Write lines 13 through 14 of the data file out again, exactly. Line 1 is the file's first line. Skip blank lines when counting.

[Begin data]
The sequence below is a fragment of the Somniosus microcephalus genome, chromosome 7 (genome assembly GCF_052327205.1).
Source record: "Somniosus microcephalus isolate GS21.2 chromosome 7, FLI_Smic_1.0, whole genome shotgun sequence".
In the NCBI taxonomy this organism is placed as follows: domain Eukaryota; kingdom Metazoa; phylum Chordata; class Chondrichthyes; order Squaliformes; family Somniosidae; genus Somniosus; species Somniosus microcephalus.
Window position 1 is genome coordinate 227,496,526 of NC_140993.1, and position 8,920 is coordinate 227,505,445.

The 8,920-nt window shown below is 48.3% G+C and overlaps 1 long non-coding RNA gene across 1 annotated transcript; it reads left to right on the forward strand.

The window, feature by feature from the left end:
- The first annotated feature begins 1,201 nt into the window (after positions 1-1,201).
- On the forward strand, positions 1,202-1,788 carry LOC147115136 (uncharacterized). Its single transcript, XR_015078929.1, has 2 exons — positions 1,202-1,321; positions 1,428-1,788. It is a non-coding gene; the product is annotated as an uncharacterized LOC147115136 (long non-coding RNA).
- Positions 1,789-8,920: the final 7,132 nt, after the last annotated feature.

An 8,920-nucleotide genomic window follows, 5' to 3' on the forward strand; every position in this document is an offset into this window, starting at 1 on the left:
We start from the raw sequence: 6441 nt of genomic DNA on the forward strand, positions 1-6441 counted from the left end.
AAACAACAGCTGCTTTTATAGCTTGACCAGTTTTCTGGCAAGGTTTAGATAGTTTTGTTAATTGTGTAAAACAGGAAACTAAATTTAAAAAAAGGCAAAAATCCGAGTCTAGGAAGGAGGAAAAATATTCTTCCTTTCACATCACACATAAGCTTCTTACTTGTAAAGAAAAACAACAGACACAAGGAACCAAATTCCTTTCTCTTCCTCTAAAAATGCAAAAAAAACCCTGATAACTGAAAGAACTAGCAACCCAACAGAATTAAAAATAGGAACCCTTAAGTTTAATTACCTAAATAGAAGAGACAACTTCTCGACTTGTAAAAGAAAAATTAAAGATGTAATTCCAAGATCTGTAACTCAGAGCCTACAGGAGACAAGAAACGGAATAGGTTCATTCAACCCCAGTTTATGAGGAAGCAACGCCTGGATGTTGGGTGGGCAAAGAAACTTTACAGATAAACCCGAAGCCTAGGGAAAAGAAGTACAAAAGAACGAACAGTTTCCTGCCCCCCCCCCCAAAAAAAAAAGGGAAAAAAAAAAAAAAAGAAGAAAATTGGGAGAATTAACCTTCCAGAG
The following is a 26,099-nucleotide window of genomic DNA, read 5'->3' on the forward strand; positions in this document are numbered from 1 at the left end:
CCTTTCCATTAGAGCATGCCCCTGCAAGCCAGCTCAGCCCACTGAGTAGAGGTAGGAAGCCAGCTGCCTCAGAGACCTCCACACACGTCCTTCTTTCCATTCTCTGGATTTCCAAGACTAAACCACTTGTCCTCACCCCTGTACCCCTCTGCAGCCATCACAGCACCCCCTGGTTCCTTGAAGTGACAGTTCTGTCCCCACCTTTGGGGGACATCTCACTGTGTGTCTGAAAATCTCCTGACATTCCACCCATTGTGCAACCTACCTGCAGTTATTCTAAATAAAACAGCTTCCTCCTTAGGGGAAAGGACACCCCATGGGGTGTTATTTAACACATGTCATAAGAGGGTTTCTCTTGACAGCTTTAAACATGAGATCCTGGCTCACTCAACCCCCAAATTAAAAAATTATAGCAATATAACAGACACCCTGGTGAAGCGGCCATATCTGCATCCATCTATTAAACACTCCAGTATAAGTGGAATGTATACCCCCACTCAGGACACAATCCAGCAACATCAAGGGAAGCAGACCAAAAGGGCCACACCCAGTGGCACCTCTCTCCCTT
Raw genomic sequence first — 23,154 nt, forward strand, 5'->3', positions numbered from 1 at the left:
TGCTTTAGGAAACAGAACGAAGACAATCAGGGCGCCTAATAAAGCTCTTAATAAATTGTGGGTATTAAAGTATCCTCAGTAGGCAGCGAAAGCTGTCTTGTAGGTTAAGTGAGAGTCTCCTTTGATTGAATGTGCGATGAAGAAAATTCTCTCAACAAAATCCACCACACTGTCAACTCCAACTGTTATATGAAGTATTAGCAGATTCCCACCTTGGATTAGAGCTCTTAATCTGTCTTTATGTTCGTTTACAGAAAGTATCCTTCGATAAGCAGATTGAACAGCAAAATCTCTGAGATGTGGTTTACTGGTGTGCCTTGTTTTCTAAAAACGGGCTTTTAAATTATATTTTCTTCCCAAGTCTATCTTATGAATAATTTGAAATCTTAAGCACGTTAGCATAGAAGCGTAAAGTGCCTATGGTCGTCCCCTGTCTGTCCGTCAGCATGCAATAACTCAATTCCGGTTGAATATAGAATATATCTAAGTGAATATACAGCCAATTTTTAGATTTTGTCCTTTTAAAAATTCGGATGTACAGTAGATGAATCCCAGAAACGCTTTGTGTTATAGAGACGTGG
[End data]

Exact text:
The following is a 26,099-nucleotide window of genomic DNA, read 5'->3' on the forward strand; positions in this document are numbered from 1 at the left end:
CCTTTCCATTAGAGCATGCCCCTGCAAGCCAGCTCAGCCCACTGAGTAGAGGTAGGAAGCCAGCTGCCTCAGAGACCTCCACACACGTCCTTCTTTCCATTCTCTGGATTTCCAAGACTAAACCACTTGTCCTCACCCCTGTACCCCTCTGCAGCCATCACAGCACCCCCTGGTTCCTTGAAGTGACAGTTCTGTCCCCACCTTTGGGGGACATCTCACTGTGTGTCTGAAAATCTCCTGACATTCCACCCATTGTGCAACCTACCTGCAGTTATTCTAAATAAAACAGCTTCCTCCTTAGGGGAAAGGACACCCCATGGGGTGTTATTTAACACATGTCATAAGAGGGTTTCTCTTGACAGCTTTAAACATGAGATCCTGGCTCACTCAACCCCCAAATTAAAAAATTATAGCAATATAACAGACACCCTGGTGAAGCGGCCATATCTGCATCCATCTATTAAACACTCCAGTATAAGTGGAATGTATACCCCCACTCAGGACACAATCCAGCAACATCAAGGGAAGCAGACCAAAAGGGCCACACCCAGTGGCACCTCTCTCCCTT